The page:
About takt

What's the Problem?

Developing Distributed Systems is difficult due to the following reasons:

  • Concurrency bugs are difficult to reproduce
  • Writing test cases for Integration Testing is difficult

When debugging distributed systems, we usually try to reproduce the bug by executing the system again and again while changing system parameters or inserting print statements. However, execution results of distributed systems may vary depending on various uncontrollable timing factors such as process (thread) scheduling, network speed, machine performance, etc.

In order to improve system stability, it is important to test the system under the various conditions. Unit testing has become popular in recent years, and various tools and frameworks such as xUnit are available. In addition to unit testing, integration (or system-level) testing is also important for distributed systems because the system consists of multiple unit of processing (i.e., servers, processes, and threads). However, integration testing of distributed systems is very difficult since the system behavior is non-deterministic due to the various uncontrollable timing factors. How do you define the expected results of system behavior for the test cases of integration testing?

What takt Does

To overcome the problems mentioned above, takt provides the two important features:

  • Deterministic process (thread) execution
  • Generation of various scenarios

In takt, all timing factors related to the execution of distributed systems are controlled in a centralized manner, and all processes (threads) are scheduled and executed deterministically. Therefore, if you find a bug by using takt, you can reproduce the same bug again and again.

The pattern of process (and thread) scheduling is varied by changing the random seed parameter, which is used in takt. You can easily generate various test scenarios with different coordination patterns among processes and threads. Also, takt provides functionality for injecting various faults, such as network disconnection, packet loss, system call error, etc., to the target system.


takt consists of the three main components:

  • takt Core: realizes deterministic process (thread) scheduling and virtually executes services provided by OS (i.e., system calls)
  • Test Scenario Library and Tools: facilitates writing various test scenarios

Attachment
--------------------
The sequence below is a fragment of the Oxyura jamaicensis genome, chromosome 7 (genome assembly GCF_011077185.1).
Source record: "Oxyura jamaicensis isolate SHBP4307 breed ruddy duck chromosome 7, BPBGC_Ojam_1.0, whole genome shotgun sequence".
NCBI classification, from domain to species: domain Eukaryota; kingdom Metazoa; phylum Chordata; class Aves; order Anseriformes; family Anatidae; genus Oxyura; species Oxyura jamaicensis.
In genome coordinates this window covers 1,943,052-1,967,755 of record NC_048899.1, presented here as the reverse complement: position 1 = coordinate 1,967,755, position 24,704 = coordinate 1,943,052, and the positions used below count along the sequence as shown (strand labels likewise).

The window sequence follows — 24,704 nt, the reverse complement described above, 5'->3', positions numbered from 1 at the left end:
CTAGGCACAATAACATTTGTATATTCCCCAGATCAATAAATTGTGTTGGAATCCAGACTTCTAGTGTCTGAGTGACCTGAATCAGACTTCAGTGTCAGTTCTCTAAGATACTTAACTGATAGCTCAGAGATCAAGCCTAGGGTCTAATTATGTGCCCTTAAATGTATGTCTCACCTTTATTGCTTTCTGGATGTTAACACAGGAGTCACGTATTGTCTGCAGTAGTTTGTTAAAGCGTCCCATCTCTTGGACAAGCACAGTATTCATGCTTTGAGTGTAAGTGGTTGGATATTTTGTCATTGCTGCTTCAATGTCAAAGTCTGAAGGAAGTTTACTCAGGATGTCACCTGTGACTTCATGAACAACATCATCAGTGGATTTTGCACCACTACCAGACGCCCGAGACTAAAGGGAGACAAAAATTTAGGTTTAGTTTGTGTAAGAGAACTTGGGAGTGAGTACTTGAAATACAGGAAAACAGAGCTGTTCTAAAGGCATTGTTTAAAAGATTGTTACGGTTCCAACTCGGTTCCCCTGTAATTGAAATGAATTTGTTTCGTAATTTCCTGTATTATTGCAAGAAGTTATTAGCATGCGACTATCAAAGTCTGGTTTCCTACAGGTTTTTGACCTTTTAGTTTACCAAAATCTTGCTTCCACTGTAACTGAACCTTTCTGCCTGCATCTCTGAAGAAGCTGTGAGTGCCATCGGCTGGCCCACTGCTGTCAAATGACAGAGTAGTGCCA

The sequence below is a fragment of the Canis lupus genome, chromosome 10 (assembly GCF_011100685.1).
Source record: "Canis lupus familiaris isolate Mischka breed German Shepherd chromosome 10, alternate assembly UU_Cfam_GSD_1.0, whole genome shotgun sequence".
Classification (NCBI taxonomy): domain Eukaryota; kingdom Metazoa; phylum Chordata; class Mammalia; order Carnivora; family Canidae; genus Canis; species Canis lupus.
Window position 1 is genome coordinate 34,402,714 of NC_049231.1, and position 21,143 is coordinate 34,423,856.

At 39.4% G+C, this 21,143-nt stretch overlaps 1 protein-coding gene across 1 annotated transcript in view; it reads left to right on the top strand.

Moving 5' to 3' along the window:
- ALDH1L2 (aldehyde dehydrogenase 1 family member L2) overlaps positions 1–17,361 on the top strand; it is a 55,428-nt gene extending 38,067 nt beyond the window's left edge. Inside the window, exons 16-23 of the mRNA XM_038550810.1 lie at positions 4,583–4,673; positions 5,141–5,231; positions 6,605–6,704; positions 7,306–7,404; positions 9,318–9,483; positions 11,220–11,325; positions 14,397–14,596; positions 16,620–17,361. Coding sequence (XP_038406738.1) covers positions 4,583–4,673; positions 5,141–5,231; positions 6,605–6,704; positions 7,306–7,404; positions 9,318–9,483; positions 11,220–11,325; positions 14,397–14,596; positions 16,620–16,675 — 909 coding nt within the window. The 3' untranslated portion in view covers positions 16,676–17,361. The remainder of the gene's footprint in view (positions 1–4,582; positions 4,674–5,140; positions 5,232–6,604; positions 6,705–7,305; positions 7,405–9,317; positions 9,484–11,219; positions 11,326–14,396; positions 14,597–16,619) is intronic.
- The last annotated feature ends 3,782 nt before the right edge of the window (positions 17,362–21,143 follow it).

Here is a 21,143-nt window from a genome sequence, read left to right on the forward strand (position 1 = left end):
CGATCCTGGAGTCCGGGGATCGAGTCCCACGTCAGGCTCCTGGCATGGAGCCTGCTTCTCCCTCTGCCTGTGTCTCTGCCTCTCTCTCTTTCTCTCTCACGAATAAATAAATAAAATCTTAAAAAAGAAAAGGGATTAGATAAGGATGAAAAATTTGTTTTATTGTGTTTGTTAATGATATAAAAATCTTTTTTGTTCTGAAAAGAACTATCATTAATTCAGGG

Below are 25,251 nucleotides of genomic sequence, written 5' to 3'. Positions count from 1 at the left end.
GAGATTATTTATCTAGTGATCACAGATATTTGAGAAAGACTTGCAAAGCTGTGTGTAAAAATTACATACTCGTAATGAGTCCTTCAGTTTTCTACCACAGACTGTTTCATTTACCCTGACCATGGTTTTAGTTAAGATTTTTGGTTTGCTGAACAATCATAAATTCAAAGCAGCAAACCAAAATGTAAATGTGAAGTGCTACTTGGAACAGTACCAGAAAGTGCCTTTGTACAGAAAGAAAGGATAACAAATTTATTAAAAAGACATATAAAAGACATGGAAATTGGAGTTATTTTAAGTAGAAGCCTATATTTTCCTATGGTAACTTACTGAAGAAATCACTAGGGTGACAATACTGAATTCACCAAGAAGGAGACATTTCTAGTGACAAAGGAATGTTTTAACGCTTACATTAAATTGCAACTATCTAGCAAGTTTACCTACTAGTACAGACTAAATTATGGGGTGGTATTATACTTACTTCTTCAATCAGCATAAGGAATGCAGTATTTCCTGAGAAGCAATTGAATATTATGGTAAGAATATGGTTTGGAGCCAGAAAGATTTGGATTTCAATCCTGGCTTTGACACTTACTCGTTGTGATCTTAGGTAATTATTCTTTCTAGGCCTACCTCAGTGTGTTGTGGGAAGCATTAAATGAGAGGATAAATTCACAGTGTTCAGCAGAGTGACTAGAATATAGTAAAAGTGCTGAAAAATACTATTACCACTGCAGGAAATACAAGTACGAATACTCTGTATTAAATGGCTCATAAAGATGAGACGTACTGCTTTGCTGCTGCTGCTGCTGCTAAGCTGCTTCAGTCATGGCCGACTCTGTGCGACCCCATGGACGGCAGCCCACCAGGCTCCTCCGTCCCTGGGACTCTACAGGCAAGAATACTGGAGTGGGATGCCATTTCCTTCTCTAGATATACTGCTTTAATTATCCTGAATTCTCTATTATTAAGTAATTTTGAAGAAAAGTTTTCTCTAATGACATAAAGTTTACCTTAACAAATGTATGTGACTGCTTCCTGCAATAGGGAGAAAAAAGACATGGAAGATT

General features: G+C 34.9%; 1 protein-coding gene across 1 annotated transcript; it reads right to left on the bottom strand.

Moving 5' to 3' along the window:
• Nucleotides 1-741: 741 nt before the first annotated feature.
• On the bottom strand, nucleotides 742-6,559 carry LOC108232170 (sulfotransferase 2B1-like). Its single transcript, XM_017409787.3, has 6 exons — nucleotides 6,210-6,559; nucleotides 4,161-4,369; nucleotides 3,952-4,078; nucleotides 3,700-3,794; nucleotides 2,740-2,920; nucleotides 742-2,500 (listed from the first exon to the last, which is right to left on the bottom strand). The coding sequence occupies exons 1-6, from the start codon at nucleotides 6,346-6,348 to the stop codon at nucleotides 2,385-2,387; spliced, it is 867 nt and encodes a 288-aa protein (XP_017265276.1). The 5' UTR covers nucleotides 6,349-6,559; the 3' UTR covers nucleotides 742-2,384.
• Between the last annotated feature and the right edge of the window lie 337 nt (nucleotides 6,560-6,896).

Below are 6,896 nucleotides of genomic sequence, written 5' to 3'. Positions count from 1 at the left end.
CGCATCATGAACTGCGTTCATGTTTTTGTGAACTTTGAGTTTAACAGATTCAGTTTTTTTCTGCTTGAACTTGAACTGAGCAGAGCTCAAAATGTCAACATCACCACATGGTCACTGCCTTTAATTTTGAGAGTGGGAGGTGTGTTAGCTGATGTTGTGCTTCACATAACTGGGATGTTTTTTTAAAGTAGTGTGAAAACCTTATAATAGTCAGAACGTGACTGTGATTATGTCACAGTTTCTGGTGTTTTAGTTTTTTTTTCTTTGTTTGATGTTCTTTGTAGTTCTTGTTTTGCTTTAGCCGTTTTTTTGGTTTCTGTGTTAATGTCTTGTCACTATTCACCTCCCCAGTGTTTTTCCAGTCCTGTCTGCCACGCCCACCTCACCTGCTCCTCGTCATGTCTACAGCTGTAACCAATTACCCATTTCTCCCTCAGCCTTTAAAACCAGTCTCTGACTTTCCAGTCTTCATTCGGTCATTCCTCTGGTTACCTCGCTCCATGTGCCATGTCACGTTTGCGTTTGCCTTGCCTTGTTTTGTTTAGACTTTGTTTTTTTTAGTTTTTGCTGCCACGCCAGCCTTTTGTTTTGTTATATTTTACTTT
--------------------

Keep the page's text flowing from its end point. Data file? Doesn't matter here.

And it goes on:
• Visualizer: visualizes the process (thread) behaviors and progression of exhaustive testing

The following figure shows the difference between the ordinary execution of distributed systems and the deterministic execution using takt.

In takt, each process is attached to a Syscall Trap, which catches all system calls invoked by the process, sends the type and parameters of the invoked system call, and receives the results of the processed system call from the takt Core.

takt Core schedules invocation of system calls deterministically according to the virtual clock and executes each system call virtually without interaction with OS.

Writing Test Scenario

You can write various test scenarios of distributed systems using the test scenario library (called libtakt). The following figure shows a sample code to test a client-server system. In this code, client and server processes are executed on the same virtual node, and the scenario is executed 5 times with different scheduling patterns.

takt Visualizer

Thread behavior is visualized using takt visualizer. The following example shows the behavior among seven threads (5 belongs to the server process while the other 2 belongs to the client process). Each timeline corresponds to each thread, and invoked system calls, injected faults, and detected errors of each thread are displayed as colored circles along the timeline of the thread.

Progression of exhaustive testing is also visualized using takt visualizer. The arrangement pattern of colored circles in 2D space represents the variety of system behaviors observed during execution of various test cases.

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